In fact, if you really had a lot of time on your hands, and wanted to test this question more thoroughly, what I think you’d want to do is run the GA with systematically varying item costs (i.e., you run the exact same procedure on the same data, but change the itemCost parameter a little bit each time). That way, you could actually plot out a curve showing you the degree of convergence with the original measure as a function of the length of the new measure (this is functionality I’d like to add to the GA code I released when I have the time, but probably not in the near future). I don’t really know what the sweet spot would be, but I can tell you from extensive experimentation that you get diminishing returns pretty quickly. In other words, I just don’t think you’re going to be able to get convergent correlations much higher than .7 on average (this only holds for the IPIP data, obviously; you might do much better using data collected over shorter timespans, or using subsets of items from the original measures). So in that sense, I like where I ended up (i.e., 108 items that still recapture the original quite well).
3. Ultimately I’d like to see a few substantive studies that run the GA-shortened scales alongside the original scales. The column-vector correlations that he reported were hard to evaluate — I’d like to see the actual predictions of behavior, not just summaries. But this seems like a promising approach.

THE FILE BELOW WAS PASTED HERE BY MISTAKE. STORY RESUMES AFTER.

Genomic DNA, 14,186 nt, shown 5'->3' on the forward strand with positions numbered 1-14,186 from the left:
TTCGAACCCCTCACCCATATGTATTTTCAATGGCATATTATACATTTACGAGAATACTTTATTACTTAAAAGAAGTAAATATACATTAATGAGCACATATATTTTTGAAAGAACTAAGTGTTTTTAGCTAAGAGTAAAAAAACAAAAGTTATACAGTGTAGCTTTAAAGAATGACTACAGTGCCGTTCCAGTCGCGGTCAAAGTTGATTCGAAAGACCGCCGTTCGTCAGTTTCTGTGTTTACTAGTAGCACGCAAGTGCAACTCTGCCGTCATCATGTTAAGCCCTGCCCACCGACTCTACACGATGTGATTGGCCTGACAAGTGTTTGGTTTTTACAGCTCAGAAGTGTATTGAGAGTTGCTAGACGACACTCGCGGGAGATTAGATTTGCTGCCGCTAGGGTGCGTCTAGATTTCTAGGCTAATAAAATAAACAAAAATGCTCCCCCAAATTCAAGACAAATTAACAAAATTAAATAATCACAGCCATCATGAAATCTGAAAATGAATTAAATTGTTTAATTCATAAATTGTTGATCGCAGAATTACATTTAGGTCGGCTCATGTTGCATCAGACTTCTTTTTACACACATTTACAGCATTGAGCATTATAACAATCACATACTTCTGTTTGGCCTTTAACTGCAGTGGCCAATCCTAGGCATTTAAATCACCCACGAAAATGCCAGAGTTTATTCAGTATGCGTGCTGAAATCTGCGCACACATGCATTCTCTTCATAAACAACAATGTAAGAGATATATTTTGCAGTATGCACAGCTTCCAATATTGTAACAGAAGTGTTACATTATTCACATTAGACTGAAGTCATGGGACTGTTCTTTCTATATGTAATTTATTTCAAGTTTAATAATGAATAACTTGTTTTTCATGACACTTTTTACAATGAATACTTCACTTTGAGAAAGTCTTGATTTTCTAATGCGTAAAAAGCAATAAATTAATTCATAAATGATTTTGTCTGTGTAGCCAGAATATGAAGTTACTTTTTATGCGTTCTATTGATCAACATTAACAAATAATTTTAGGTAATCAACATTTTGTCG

[BTW, that last sentence is the key one. I’m looking forward to seeing more of what you and others can do with this approach.]
When I was writing the paper, I did initially want to include a supplementary figure showing the full-blown matrix of traits predicting the low-level behaviors Sanjay is alluding to (which are part of Goldberg’s massive dataset), but it seemed kind of daunting to present because there are 60 behavioral variables, and most of the correlations were very weak (not just for the AMBI measure–I mean they were weak for the original NEO-PI-R). So you would be looking at a 30 x 60 matrix full of mostly near-zero correlations, which seemed pretty uninformative. So to answer basically the same concern, what I did instead was show a supplementary figure showing a 30 x 5 matrix that captures the relation between the 30 facets of the NEO-PI-R and the Big Five as rated by participants’ peers (i.e., an independent measure of personality). Here’s that figure (click to enlarge):